The understated coolness of the Mesabi Trail

There was a time I had a close relationship with my bike. When I lived in town I rode it to work, to interviews, to the Rotary meetings. My last night at the paper before I went to grad school, I rode the bike round and round over the thread bare carpet of the Hibbing Daily Tribune until the sports guy finished his pages.

That year I rode the Mesabi Trail’s big annual summer ride and did this sort of Dukes of Hazard move on the bike, bending the front wheel. I wobbled past the finish line but never got it fixed. We moved to the country. I got a fat tire dirt bike for getting the mail and I never did fix my cross bike, which was fantastic on both pavement and some gravel.

This might be the year. Get your bikes tuned. I like to bring mine to Bikes on Howard in Hibbing. That’s not an ad; that’s an earned mention. I just have to remember to bring it along when I go in for work one of these days.

As you can see from the below Iron Range Tourism article, the Range’s premier recreational trail beckons.

Ridership on the Mesabi Trail is on the rise.

Mesabi Trail use up in 2012

Last year was a record year for the Mesabi Trail. The number of trail users, calculated by electronic counters along the route, was up 10% in 2012 over 2011. In the last 5 years, the number of trail users has increased by more than 30 percent, from 117,785 in 2007 to 174,554 in 2012.

And some would say that’s a conservative number.

“Depending on which part of the trail a person uses, they may not even be counted at all,” said Doug Schmitz, Manager of Trail Maintenance. “The counters in most cases are at least 10 miles apart. So on the one hand, you may be missing some users but you’ll also be getting the people who walk their dog on the trail every day counted more than once.”

The Mesabi Trail currently traverses 113 miles through 25 communities in Itasca and St. Louis counties. There are 10 trail counters positioned from Grand Rapids to Soudan. In St. Louis County, the trail section with the greatest usage is at Giants Ridge, with 24,247 users in 2012. More than 5,871 were in the months of January to March, mainly attributable to cross country skiing, according to Schmitz.

After Giants Ridge the most-used section of the St. Louis County trail is in Hibbing, with 22,393 year-round users. The Hibbing section logged the greatest number of summer users (April-October) in St. Louis County, with 17,247. The total number of users, as counted by monitors in Keewatin, Hibbing, Buhl, Virginia, Giants Ridge, Soudan and Fayal, was 103,793. In Itasca County, users are counted at Hwy 61, in Taconite, and at the Itasca County Fairgrounds, totaling 70,435.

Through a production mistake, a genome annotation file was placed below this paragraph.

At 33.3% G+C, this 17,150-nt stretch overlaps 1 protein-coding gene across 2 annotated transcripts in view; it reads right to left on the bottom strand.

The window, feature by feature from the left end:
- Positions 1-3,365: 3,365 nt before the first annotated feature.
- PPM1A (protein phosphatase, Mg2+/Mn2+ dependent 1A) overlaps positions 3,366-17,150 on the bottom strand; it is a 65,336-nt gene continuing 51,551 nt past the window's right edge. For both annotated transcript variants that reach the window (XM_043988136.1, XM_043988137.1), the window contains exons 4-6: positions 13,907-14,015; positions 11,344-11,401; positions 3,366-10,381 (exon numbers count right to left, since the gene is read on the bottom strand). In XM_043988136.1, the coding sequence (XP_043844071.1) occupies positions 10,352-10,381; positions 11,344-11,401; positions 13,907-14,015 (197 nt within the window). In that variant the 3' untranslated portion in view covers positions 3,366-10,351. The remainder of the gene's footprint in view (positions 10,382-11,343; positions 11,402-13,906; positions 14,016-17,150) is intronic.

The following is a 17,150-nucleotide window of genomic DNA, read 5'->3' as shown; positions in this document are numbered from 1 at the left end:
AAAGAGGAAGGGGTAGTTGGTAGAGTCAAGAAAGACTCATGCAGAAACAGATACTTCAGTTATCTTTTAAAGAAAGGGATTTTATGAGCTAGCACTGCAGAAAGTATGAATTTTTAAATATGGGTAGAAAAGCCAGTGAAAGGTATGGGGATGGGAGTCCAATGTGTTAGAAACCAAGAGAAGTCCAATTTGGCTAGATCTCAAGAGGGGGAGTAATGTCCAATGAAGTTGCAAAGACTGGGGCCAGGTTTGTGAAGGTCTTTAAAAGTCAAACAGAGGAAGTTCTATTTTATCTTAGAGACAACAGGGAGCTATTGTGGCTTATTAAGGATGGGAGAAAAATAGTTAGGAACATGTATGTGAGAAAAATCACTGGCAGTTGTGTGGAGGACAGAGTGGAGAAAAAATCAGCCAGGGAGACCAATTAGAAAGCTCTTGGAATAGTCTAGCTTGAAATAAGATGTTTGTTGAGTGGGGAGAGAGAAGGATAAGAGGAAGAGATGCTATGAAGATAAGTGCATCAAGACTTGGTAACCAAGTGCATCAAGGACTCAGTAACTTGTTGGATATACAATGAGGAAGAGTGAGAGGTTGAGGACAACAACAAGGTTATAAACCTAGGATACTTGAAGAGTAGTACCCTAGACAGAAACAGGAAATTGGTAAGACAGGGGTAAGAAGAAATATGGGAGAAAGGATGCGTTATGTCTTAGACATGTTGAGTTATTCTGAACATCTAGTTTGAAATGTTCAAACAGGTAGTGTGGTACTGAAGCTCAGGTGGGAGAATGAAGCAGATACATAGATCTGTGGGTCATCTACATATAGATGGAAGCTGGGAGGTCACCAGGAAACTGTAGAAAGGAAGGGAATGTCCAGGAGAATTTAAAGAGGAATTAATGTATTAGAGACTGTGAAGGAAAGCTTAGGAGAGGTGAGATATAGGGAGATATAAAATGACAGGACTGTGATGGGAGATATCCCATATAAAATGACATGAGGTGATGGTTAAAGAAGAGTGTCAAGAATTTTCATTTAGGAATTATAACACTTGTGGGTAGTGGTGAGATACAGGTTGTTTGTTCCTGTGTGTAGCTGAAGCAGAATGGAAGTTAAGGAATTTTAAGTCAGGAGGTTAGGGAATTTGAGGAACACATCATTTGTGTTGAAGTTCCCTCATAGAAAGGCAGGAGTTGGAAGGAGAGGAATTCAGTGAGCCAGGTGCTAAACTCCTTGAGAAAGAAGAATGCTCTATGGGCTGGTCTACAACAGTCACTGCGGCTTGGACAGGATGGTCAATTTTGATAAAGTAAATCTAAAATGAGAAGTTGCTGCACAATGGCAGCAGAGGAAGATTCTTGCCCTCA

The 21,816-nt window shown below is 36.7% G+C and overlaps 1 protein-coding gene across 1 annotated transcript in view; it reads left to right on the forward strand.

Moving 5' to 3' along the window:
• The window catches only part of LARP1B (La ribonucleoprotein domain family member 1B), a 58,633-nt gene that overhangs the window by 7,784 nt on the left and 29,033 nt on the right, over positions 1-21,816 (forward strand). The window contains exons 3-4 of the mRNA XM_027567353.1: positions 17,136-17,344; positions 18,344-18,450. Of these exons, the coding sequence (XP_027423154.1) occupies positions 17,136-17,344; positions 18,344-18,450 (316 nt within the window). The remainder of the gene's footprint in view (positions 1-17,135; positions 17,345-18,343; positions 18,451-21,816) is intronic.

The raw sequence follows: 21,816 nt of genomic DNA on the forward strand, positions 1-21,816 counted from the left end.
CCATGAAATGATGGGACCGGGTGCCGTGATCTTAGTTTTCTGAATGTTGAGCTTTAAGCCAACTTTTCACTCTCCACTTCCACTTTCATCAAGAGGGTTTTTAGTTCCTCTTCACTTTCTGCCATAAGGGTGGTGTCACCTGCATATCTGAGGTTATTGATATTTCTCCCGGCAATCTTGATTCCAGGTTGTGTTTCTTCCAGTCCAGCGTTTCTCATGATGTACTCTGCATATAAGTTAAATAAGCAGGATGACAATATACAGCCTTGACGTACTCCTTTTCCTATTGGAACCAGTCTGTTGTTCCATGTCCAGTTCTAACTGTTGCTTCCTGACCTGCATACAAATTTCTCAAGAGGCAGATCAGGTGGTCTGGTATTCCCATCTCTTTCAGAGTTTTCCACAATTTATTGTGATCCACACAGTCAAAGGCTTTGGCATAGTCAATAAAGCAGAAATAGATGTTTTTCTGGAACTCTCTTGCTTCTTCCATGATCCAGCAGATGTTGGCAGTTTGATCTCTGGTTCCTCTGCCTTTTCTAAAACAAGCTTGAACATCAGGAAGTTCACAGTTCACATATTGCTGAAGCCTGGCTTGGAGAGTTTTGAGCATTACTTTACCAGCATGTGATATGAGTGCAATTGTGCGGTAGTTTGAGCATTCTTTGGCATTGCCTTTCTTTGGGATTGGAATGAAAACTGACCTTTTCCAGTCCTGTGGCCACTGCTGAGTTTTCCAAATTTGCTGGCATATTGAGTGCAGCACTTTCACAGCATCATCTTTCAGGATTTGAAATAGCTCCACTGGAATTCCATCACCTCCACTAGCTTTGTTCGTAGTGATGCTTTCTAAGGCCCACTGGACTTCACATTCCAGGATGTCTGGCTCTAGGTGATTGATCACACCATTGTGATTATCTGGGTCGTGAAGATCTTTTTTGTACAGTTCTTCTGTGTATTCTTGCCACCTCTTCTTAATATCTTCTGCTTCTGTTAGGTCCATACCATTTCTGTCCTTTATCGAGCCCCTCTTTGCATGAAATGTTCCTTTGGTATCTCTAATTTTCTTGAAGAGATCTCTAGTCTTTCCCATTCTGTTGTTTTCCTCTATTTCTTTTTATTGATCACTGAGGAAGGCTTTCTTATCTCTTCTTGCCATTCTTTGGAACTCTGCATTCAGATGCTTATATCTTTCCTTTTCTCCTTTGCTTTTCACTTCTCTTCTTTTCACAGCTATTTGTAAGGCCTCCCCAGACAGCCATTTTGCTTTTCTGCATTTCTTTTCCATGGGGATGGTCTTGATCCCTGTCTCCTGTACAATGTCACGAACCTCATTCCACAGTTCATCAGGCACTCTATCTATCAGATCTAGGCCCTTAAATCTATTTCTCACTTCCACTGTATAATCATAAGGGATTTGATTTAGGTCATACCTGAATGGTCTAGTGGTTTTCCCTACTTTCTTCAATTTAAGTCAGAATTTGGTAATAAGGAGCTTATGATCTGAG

“This is great news for the Mesabi Trail, which is one of the longest and best-maintained paved trails in the country,” said Beth Pierce, Iron Range Tourism Bureau director. “We certainly expect those numbers to continue to increase as more and more people around the state and the US learn about the trail.”

The Mesabi Trail is maintained by the St. Louis and Lake Counties Regional Railway Authority.

For visitors who use the trail, the experience can be rewarding. “Several of our guests have come to the Iron Range to experience the Mesabi Trail, and have commented favorable about the trail as well as the service and friendliness in the communities along the route,” said Shawn Callahan, owner/operator of Green Gate Guest House in Biwabik.

“It’s so exciting to see the use of and support of the trail growing year after year, with visitors from all over the USA and the world”, said Ardy Nurmi-Wilberg, Executive Director of Club Mesabi, Inc. “A greatly appreciated way for users to show their support is to purchase a Mesabi Trail wheel pass, which are $5 for three days and $15 for the season”. They’re available at locations across the Range, including the new Mesabi Station building in Eveleth, also home to the Iron Range Tourism Bureau, and on the Mesabi Trail website,


  1. I really enjoyed being able to commute to work on the MT between Coleraine and GR.

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